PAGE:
Which means that the next new thing — 3D printing — will require plenty of the “last new thing” — Rare Earths.

    That’s a useful corrective to the commentators who routinely claim that manufacturers will find ways to substitute around Rare Earth Elements. Of course, in many cases, they will. And in just as many instances, other researchers will find new applications for Rare Earths.

    Meanwhile, China’s production monopoly has shrunk — from 97% in 2010 to 95% today.

    As the fashion industry well knows, sometimes “the new black” is… black. 3D printing is a truly revolutionary concept destined to transform the process of manufacturing. But to the extent that 3D will require specific Rare Earths in the manufacturing process, the Rare Earths are still “the next Rare Earths.”

    And unless the industrialized democracies want to see 3D printing become the new engine of China’s economy, someone needs to make the actual mining of critical metals and minerals “the next new thing.”

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  • The Epoch Times on why the Pentagon wants “to buy rocks”

    The Epoch Times’s Matthew Robertson takes a closer look at the Pentagon’s request to Congress “for over a billion dollars. To buy rocks” – at a time when budget cuts should be the order of the day in Washington. He notes that while in previous years, the Department of Defense merely noted China’s near-total monopoly [...]
  • New NCPA report traces REE potential and related obstacles in the U.S.

    It’s time the United States overhaul its outdated and rigid permitting process and begin harnessing our vast rare earths potential while promoting economic and job growth – that’s not just something the American Resources Policy Network has been advocating for quite some time, it is also the finding of a new study released by our [...]
  • Alaska Senate passes resolution in support of REE exploration

    Alaska continues to be a state leader when it comes to formulating mineral resource policy. In line with Gov. Sean Parnell’s five-part strategy to support the mining industry, the State Senate has passed a resolution in support of in-state Rare Earths exploration, which urges state agencies and the federal government to lend its support to [...]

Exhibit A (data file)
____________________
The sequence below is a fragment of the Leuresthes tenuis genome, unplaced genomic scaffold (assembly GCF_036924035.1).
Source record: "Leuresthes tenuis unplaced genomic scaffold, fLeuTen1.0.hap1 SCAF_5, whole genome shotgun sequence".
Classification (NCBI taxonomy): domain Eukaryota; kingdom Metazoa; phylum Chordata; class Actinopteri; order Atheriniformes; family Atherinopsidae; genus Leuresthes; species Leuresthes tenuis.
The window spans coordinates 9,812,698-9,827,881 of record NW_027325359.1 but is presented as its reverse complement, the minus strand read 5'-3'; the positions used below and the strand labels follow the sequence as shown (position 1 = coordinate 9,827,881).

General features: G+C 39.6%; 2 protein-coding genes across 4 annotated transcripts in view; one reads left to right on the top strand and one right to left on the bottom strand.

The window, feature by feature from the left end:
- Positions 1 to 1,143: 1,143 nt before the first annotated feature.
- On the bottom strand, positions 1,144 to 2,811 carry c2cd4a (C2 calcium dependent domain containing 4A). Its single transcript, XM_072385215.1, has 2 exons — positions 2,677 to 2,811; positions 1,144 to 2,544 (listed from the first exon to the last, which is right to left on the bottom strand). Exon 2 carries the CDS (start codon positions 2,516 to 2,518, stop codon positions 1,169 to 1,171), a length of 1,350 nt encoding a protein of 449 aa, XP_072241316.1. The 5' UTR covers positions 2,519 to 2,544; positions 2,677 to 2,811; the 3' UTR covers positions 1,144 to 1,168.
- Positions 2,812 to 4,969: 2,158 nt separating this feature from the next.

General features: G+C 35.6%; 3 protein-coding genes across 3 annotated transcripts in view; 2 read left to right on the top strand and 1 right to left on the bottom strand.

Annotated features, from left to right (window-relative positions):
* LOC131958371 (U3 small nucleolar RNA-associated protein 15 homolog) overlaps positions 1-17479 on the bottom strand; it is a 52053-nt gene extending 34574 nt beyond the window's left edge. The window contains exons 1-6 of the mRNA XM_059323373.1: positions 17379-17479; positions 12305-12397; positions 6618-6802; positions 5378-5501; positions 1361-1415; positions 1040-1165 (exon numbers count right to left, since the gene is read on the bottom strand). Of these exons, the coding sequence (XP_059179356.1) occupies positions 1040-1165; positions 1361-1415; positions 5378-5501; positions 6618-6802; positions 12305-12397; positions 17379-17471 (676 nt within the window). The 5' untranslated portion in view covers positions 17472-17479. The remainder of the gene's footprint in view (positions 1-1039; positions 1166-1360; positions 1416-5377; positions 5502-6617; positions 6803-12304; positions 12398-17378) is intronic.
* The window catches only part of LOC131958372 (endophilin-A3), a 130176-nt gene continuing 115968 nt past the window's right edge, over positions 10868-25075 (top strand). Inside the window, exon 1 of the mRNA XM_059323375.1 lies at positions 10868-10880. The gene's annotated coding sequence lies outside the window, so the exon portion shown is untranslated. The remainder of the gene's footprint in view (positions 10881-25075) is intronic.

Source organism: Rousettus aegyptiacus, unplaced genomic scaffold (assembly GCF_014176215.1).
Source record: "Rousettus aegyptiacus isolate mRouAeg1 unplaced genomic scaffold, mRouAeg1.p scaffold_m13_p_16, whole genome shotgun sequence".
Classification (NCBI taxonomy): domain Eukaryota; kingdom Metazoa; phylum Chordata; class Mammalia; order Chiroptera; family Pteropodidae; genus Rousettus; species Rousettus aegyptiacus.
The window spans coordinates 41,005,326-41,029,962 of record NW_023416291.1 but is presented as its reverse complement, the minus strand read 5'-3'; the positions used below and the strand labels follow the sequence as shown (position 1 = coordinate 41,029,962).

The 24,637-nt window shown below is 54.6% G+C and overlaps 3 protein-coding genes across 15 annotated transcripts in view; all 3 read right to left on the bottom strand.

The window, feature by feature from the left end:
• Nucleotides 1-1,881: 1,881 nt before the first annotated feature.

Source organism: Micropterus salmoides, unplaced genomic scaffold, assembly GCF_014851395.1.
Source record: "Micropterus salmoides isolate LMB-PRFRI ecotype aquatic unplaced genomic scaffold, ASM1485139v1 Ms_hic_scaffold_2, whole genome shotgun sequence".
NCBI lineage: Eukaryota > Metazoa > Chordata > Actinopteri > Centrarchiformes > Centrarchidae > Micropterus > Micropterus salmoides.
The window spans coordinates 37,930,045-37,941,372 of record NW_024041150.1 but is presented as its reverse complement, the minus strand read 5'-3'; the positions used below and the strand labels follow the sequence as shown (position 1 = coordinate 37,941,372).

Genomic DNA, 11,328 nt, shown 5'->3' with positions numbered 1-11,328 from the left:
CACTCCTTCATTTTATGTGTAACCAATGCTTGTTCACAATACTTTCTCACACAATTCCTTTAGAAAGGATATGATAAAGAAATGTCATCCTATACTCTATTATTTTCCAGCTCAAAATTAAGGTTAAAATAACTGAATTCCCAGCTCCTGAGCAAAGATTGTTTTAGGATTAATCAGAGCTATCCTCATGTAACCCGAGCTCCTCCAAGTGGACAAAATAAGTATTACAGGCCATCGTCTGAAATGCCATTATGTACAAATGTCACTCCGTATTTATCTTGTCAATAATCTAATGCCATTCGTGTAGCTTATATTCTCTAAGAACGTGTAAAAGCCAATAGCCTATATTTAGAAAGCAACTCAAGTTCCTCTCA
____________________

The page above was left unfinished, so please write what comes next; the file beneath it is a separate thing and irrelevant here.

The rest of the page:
• Antimony metal to be watched

    In a piece for DailyMarkets.com, analyst Jeb Handwerger zeroes in on Antimony. Antimony is a key component in fire retardants as well as batteries, ceramics, touch-screen technology, glass, and ammunition and has seen largely stable prices in unstable economic times. With China being its top producer controlling nearly 90 percent of global supply and other [...]
  • Study confirms occurrence of REEs in Germany

    Early last year, we highlighted new Rare Earth exploration efforts in Saxony, Germany, where a newly formed company called Seltene Erden Storkwitz AG was slated to kick off drilling operations in the East German state. They did kick off, and the long-suspected occurrence of Rare Earths in the area has now been confirmed by a [...]
  • New year, new players in the REE game?

    In an ongoing reaction to China’s restrictive mineral policies, countries are expanding their efforts to look for alternative supplies of sought-after commodities. Case in point is Japan, which in recent months has inked cooperative agreements with a number of other nations including India and Vietnam. Its most recent effort is focused on what is better [...]
  • The OPEC of Rare Earths – China’s Resource Stranglehold and its National Security Implications

    In his latest column for Real Clear World, American Resources Principal Daniel McGroarty zeros in on China’s dominance of the Rare Earths market. Invoking lopsided production numbers – in spite of international efforts to develop Rare Earths outside of China, China’s supply monopoly still hovers at 95 percent – McGroarty likens China’s REE control to [...]
  • New Year’s Resolutions for U.S. Policymakers (Part 2)

    Below is part two of American Resources’ three-part 2012 retrospective. Check out part one here. Traditionally, the New Year is the time when people reflect on the past twelve months and formulate resolutions for the months ahead. As the first hours of 2013 have been dominated by the drama the Fiscal Cliff, our Federal lawmakers [...]